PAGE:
In addition to the new Sport driving mode, the 2013 Lexus RX 450h receives more aggressive styling similar to that of other new Lexus vehicles, consisting mainly of a pinched “spindle” grille, a new front bumper design, new fog lights, new LED running lights and new tail lights. I’m not sure I like it. Is it just me, or are new vehicles getting more angry-looking?

Test Drive: 2013 Lexus RX 450h car test drives luxury cars lexus greenreviews
2013 Lexus RX 450h. Click image to enlarge
Test Drive: 2013 Lexus RX 450h car test drives luxury cars lexus greenreviews
2013 Lexus RX 450h. Click image to enlarge
Test Drive: 2013 Lexus RX 450h car test drives luxury cars lexus greenreviews
2013 Lexus RX 450h. Click image to enlarge

Inside, there’s a new steering wheel, a revised Eco gauge, different climate control switches, a larger redesigned centre console storage bin, better audio system, and a second generation mouse-like console controller for navigating the various functions available in the centre screen such as navigation and audio.

Last, but not least, is a price reduction of almost $3,000. The 2013 base MSRP of $56,750 is $2,950 less than the base 2012 MSRP. However, there are five option packages available, some of which can boost the price to over $70,000: the Touring Package ($4,100), Ultra Premium Package 1 ($10,300), Ultra Premium Package 1 with Blind Spot Monitoring ($10,850), Ultra Premium Package 2 ($14,650), and the Ultra Premium Package 2 with Blind Spot Monitoring ($15,200). Our test vehicle came equipped with the Ultra Premium Package 2, which includes just about everything in the other packages. The list is long, but the highlights are 19-inch alloys, a 15-speaker Mark Levinson audio system, radar cruise control, rear DVD entertainment system, heated wood steering wheel, and premium leather seats. Including a Freight charge of $1,995 and $100 A/C tax, the as-tested price came to $73,395.

As with other Toyota and Lexus vehicles powered by “Hybrid Synergy Drive”, the RX 450h is a full hybrid that can run on electric power alone, engine power alone, or a combination of both. In the all-wheel-drive RX 450h, there is an extra electric motor-generator at the rear to drive the rear wheels when all-wheel drive is called for by the electronic controller-there is no drive-shaft connecting the front motor with the rear wheels. In addition, there is an electric motor to drive the front wheels and another engine-driven generator to start the engine motor and charge the battery or add additional power. It’s all controlled automatically by a power control unit.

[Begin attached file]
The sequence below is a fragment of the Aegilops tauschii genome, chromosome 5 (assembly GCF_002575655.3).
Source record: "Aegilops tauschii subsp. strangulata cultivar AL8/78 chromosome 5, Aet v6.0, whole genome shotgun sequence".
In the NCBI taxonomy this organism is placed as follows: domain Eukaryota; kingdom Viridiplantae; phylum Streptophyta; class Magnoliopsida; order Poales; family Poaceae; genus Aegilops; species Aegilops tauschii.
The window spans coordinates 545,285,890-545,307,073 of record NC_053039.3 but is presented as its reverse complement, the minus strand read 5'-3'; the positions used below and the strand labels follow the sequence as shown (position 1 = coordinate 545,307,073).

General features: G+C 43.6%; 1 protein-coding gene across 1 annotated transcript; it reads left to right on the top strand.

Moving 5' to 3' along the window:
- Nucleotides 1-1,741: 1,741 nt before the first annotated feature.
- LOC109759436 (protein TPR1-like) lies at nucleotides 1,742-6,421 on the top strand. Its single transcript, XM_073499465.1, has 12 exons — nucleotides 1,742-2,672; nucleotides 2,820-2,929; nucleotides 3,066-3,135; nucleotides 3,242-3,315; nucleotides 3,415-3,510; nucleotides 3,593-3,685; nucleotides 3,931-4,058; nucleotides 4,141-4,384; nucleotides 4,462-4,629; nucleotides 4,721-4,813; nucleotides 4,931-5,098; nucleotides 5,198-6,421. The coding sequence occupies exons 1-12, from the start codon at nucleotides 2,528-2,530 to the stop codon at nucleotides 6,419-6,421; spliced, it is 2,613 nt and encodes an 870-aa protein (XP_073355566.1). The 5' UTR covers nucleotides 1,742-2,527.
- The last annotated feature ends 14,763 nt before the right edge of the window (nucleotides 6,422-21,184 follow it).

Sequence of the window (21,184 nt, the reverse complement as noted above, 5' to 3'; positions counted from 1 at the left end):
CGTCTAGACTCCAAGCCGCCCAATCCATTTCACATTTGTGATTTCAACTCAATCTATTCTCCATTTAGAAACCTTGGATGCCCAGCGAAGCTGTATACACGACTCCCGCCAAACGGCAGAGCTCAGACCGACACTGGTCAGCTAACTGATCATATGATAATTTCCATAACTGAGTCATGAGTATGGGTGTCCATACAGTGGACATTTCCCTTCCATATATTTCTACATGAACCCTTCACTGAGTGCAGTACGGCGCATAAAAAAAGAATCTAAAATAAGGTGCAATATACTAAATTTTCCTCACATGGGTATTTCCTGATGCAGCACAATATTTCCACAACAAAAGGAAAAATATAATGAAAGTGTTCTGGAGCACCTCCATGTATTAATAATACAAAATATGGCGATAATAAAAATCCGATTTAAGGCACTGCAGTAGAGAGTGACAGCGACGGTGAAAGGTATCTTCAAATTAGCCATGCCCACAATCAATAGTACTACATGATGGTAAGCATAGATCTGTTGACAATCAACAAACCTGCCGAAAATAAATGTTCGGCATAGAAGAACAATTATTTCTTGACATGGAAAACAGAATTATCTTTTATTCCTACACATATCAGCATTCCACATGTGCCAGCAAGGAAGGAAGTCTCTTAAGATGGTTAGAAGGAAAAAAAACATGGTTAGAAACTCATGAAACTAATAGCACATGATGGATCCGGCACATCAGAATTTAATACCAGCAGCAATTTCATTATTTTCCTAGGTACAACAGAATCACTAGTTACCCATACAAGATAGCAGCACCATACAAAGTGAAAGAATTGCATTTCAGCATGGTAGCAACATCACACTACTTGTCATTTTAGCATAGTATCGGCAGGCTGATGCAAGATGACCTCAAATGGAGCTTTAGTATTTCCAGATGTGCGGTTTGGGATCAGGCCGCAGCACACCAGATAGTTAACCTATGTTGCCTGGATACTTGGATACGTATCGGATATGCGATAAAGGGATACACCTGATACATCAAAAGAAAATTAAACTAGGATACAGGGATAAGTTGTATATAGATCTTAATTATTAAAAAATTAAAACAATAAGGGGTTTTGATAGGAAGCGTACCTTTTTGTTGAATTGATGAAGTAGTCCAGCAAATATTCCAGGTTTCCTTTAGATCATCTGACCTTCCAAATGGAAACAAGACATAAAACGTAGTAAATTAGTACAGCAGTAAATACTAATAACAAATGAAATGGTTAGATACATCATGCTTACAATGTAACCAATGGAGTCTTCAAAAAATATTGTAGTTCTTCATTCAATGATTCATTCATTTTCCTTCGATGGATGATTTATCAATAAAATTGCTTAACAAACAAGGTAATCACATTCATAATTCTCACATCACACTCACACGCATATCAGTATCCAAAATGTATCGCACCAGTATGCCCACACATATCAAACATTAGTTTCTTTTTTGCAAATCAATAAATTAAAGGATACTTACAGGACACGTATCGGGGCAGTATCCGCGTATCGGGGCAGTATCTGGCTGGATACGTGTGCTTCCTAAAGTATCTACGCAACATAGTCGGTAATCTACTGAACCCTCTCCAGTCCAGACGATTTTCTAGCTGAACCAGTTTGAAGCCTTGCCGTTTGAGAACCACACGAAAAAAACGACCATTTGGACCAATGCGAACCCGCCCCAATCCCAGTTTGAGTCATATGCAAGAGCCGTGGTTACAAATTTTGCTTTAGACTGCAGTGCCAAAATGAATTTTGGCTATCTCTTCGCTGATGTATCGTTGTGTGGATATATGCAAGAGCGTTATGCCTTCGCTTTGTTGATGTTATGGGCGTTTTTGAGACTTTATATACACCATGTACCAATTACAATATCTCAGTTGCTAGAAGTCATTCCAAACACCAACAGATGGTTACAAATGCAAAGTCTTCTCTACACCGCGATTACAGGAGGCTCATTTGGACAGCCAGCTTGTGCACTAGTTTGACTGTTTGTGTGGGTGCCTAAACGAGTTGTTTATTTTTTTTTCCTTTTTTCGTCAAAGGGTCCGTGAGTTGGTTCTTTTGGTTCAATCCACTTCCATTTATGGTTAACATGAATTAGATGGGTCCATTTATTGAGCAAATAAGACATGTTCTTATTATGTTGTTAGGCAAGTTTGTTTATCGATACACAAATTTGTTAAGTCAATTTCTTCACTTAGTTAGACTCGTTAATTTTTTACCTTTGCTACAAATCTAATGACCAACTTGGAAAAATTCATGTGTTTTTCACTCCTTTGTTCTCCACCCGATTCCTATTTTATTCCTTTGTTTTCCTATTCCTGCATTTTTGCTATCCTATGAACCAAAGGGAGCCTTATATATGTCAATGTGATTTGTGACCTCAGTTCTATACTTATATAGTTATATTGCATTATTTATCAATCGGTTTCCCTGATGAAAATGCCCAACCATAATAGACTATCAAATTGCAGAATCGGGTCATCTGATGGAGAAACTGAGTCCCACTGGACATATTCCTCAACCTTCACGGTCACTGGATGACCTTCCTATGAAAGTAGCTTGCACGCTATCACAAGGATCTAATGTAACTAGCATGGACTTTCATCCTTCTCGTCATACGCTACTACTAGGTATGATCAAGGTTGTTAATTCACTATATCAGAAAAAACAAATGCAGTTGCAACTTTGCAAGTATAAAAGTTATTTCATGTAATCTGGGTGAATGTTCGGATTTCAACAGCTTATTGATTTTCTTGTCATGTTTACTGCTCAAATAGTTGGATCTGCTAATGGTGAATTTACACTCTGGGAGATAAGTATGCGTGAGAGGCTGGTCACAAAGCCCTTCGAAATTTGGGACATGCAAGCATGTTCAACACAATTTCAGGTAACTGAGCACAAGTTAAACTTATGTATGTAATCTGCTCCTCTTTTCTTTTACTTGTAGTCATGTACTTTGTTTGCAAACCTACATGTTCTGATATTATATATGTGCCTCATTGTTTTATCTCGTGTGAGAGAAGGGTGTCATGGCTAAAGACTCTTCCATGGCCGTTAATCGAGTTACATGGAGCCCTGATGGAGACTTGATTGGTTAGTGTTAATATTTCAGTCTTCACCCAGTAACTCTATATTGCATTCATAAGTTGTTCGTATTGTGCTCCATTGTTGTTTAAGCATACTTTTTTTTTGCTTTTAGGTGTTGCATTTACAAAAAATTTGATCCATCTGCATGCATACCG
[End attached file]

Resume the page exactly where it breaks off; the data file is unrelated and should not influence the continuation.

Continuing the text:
When the ignition button is pressed, a small Ready light comes on in the instrument cluster. Usually, the engine doesn’t start; the car is ready to go on battery power alone. Starting out and at low speeds, the RX450h uses only electric power, but the V6 engine starts automatically if the driver accelerates briskly-that happens often, I found. The automatic engine start-up while driving is almost seamless; the sound of the engine is more noticeable than any vibration, but it feels funny to have the engine revving independently of the acceleration curve-one of the characteristics of a full hybrid that you’ll need to get used to. When accelerating, both the gas engine and front and rear electric motors provide power, and while cruising only the gas engine operates, driving the front wheels. Except for the sound differences, all of this is basically invisible to the driver and passengers.

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